The Producers (1968) Movie Poster Image

The Producers (1968)

Slapstick comedy-musical -- not meant for kids.
  • Rated: NR
  • Genre: Comedy
  • Release Year: 1968
  • Running Time: 90 minutes

What parents need to know

Positive messages

The two leads lie, cheat, and steal from old ladies. While they are punished for their actions, this does not change them in any way.


All slapstick.


A main character is characterized as being "a gigolo." Female characters are depicted in suggestive costumes. Highly stereotypical depictions of homosexuality.


Farcical song lyrics deal with racism and anti-semitism.

Not applicable
Drinking, drugs, & smoking

Some drinking, largely without consequences.

Parents Need to Know

Parents need to know that this film depicts two con men trying to steal money from elderly women and unsuspecting theatergoers. The Broadway musical featured in the movie comically champions Nazi beliefs and dogma; the song lyrics contain many references to the glory of "the master race" and other aspects of Nazi ideologies. There are several references to sex and the musical features some suggestively clad females on stage. Because the film has been turned into a high-profile Broadway musical and is being remade for the screen with actors Nathan Lane and Matthew Broderick, children may be familiar with it and want to see it.

What's the story?

A slapstick comedy-musical starring Gene Wilder, THE PRODUCERS features two con artist/Broadway producers who plot to swindle old women into financing the most awful musical ever staged. Their ultimate goal is to have the musical bomb, pocket all of the receipts, and then disappear to a beach in Rio de Janeiro. To make this dream a reality, Max Bialystock (Zero Mostel) and Leo Bloom choose an offensive Nazi love story penned by a German madman, and select a no-talent gay director in order to ensure that the musical flops. The result is "Springtime for Hitler," an absurd musical extravaganza that features scantily clad Bavarian women and a dancing chorus comprised of Nazi soldiers.

Is it any good?


There are moments of this movie that are so bizarre that they are nothing short of hilarious. Nevertheless, appreciating this humor requires that viewers be able to identify the parodic quality of the staged musical. The film allows many opportunities for families to discuss the stereotyped portrayals of various characters, for example, the play's gay director and Bialystock's seemingly, Swedish sex kitten secretary. The moral implications of deceiving others and the potential fallout of going after a quick buck are also good discussion points.

Families can talk about...

  • Families can talk about the ethical problems involved in Max Bialystock and Leo Bloom's business practices. Why did they focus their efforts on cheating older women? How did Bialystock convince Bloom to go into business with him? What would you have done if someone offered you a lot of money to cheat others? The content of the play also offers families many opportunities to discuss racism and anti-semitism. Why might some people be offended by the song lyrics, despite their satirical overtones? Furthermore, the director character offers families an opportunity to discuss homosexuality. How does the film portray the character Roger de Bris? Why is he shown wearing a dress? Why might some people be upset about that?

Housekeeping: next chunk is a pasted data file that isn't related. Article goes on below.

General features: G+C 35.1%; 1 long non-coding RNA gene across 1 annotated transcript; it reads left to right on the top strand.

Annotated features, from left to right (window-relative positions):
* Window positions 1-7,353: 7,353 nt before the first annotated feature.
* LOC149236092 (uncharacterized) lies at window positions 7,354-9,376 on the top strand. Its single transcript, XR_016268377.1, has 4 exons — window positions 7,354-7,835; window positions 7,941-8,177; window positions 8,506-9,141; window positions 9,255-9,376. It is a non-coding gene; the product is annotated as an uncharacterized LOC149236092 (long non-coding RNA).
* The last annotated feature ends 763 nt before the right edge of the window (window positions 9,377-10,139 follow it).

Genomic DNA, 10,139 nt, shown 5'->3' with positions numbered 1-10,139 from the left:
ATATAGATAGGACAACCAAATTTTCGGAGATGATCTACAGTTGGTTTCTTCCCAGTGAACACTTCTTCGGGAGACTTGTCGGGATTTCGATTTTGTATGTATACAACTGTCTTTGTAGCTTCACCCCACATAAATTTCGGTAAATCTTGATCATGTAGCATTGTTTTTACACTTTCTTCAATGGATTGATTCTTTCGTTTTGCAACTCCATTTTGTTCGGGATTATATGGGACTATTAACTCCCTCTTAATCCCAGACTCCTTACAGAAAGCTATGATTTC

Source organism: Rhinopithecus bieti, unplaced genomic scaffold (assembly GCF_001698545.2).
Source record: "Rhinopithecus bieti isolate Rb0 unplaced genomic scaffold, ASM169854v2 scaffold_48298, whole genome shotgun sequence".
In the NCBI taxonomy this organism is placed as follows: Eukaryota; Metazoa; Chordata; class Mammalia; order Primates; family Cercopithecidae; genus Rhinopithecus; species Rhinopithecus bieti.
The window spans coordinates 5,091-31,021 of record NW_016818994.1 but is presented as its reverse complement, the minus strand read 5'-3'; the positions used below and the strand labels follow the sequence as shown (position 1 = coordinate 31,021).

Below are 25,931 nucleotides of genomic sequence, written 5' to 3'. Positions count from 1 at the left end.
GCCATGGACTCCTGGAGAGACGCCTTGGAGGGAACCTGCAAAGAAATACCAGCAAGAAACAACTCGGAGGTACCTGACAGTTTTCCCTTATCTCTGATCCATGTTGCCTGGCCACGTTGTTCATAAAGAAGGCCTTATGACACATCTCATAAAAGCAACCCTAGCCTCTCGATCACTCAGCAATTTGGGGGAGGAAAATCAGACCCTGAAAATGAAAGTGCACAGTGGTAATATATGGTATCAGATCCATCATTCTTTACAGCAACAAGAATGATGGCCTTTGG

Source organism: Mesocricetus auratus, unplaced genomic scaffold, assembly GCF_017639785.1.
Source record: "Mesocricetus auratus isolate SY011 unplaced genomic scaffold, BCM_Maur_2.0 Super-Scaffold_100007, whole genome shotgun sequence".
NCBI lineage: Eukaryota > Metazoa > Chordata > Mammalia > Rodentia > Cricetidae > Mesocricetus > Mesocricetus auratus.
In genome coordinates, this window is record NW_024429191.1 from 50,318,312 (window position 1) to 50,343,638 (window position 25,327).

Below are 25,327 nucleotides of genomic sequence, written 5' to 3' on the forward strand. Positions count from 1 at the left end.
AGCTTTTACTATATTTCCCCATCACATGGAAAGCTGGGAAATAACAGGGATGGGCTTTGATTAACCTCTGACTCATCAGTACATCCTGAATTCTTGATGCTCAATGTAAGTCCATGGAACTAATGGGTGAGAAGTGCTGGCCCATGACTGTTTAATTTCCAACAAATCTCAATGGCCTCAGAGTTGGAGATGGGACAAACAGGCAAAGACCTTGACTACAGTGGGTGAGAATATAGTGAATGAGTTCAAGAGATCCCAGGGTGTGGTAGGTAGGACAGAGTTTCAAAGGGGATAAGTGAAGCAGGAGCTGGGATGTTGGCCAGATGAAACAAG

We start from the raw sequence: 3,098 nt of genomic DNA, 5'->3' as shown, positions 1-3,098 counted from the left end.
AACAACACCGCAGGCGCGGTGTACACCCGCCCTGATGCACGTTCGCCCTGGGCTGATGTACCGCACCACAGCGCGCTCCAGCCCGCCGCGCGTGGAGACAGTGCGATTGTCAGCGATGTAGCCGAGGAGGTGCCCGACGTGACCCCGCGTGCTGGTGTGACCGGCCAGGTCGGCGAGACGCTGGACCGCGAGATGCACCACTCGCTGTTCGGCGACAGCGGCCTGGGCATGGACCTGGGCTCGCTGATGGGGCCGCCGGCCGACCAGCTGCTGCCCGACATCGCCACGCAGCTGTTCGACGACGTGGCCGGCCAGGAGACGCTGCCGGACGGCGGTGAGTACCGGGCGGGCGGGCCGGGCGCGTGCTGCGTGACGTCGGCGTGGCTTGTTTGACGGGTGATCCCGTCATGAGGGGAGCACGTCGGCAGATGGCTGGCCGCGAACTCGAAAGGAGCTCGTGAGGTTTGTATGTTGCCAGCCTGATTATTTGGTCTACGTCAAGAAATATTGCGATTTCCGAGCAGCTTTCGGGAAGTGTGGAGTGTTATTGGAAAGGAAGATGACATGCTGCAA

Movie details

Theatrical release date:November 10, 1968
DVD/Streaming release date:September 2, 2003
Cast:Dick Shawn, Gene Wilder, Zero Mostel
Director:Mel Brooks
Run time:90 minutes
MPAA rating:NR

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Teen, 15 years old Written by1upmushroom October 5, 2012

Comedy Classic.

What else can I say about the Producers that hasn't already been said? The premise is simple but still effective. A sleazy broadway producer and a meek accounting agent try to make a surefire flop. Why? Because apparently if you raise a lot of money for a flop you get to keep the money you raised and you won't have pay the investors back. So the two decide to produce a play called Springtime for Hitler, which is as the producer called "A love letter to Hitler". Then they get the worse director who turns it into a stinking musical and then they get a beatnik to play Hitler. So you'd think this wouldn't last a number right? Well it almost doesn't but then they see the beatnik playing Hitler and suddenly assume that this is a farce. That's the main plot and while there's nothing incredibly R-rated about this movie it's definitely not a family film (I don't even think it's rated). There's a couple of adult jokes, mostly to do with the Nazi playwright plus the broadway producer makes money by having fun with old ladies. However what's really funny are the main characters played by the great Zero Mostel and the very funny Gene Wilder. They play each other off perfectly and are a great comedic team. The beatnik who plays Hitler is also very funny with his performance as Hitler. It's so over the top you gotta love it. I give this film a 5 out of 5. If you don't own it you should. Just don't show it to your children until they're older.
What other families should know
Too much violence
Too much sex
Too much drinking/drugs/smoking
Adult Written byBestPicture1996 March 17, 2014

Bawdy and in bad the best way!

What fun it is to see the tale Mel Brooks spun, and to still enjoy it all these decades later! Still offensive in its own right, especially when you see that establishing shot of all the various auditioning Hitlers prancing around and doing the Nazi salute! It's gutsy, bold, a revelation for its time as a comedy, and features two great leading performances from Mostel and Wilder, both frantic, zany leads that couldn't be more perfect for the part!
What other families should know
Too much sex
Teen, 14 years old Written bywookiepie93 April 9, 2008

you HAVE to see this

Mel Brooks is Awesome!